For final hemostasis, the site of liver damage should be sutured with U-shaped sutures, preferably with an omentum tightening to them.
Sutures are applied with a blunt needle with a double thread through the entire thickness of the liver.
The blood poured into the abdominal cavity is collected, filtered through 8 layers of gauze into vials with a stabilizing solution containing sodium citrate or heparin, and poured back to the patient.
TRANSFUSION OF BLOOD, BLOOD COMPONENTS AND BLOOD SUBSTITUTES.
A patient with a peptic ulcer was admitted to the surgical department, the duodenum, complicated by bleeding. BCC deficiency is 35. In order to replenish blood loss, emergency blood transfusion is indicated. What is the required minimum of laboratory tests (samples) that should be performed, without which blood transfusion is unacceptable?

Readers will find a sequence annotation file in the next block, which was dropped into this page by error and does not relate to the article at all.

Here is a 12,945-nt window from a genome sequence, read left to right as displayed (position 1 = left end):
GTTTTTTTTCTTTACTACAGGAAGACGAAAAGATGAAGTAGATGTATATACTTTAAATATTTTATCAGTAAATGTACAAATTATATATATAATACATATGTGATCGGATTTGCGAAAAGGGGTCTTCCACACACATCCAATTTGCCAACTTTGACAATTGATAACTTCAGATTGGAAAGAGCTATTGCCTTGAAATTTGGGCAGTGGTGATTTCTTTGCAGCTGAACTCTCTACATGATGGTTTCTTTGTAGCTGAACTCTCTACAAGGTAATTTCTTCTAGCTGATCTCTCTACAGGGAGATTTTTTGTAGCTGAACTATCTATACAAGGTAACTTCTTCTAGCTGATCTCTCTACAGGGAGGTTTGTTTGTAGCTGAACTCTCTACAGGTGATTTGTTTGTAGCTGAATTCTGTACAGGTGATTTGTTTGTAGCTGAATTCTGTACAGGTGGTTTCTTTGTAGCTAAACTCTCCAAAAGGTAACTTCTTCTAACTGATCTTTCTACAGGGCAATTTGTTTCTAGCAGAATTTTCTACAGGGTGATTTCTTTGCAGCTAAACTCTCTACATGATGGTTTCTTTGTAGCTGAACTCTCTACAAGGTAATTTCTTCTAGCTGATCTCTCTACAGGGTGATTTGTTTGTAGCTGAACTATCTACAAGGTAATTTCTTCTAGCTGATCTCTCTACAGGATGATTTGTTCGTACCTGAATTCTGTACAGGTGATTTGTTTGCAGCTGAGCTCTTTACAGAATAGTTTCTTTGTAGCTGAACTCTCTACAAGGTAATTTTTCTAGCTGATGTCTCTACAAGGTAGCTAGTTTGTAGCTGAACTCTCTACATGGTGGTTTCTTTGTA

To exclude possible post-transfusion complications caused by antigenic incompatibility of donor and recipient blood, before blood transfusion, it is necessary:
a) determine the blood group of the recipient and the donor;
b) determine the Rh-affiliation of the recipient and the donor;
c) conduct a test for the individual compatibility of the recipient’s and donor’s blood using the ABO system;
d) conduct a test for the individual compatibility of the recipient’s and donor’s blood according to the Rh system;
e) conduct a biological test.